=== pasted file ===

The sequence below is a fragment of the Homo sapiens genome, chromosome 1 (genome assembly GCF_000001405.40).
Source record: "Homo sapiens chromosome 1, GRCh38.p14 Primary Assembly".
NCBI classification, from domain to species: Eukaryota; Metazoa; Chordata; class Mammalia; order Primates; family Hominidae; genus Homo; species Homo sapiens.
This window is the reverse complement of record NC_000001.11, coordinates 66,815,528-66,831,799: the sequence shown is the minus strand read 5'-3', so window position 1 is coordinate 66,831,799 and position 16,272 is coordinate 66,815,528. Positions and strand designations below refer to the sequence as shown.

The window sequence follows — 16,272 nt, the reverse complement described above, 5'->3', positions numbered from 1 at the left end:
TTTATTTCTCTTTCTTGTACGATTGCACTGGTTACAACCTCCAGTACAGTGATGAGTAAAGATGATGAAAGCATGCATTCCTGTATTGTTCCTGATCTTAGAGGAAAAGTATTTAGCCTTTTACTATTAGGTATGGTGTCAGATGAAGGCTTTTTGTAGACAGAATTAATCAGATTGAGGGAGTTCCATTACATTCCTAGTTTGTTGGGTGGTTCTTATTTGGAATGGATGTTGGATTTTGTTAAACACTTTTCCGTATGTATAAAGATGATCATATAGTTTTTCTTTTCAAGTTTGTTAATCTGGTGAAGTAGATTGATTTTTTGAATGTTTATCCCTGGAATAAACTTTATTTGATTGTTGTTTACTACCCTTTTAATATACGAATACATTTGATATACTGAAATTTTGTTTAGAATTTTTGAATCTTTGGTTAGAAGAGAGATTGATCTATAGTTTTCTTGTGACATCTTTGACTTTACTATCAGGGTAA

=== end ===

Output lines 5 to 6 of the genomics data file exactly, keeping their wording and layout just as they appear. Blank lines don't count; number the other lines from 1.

The window sequence follows — 16,272 nt, the reverse complement described above, 5'->3', positions numbered from 1 at the left end:
TTTATTTCTCTTTCTTGTACGATTGCACTGGTTACAACCTCCAGTACAGTGATGAGTAAAGATGATGAAAGCATGCATTCCTGTATTGTTCCTGATCTTAGAGGAAAAGTATTTAGCCTTTTACTATTAGGTATGGTGTCAGATGAAGGCTTTTTGTAGACAGAATTAATCAGATTGAGGGAGTTCCATTACATTCCTAGTTTGTTGGGTGGTTCTTATTTGGAATGGATGTTGGATTTTGTTAAACACTTTTCCGTATGTATAAAGATGATCATATAGTTTTTCTTTTCAAGTTTGTTAATCTGGTGAAGTAGATTGATTTTTTGAATGTTTATCCCTGGAATAAACTTTATTTGATTGTTGTTTACTACCCTTTTAATATACGAATACATTTGATATACTGAAATTTTGTTTAGAATTTTTGAATCTTTGGTTAGAAGAGAGATTGATCTATAGTTTTCTTGTGACATCTTTGACTTTACTATCAGGGTAA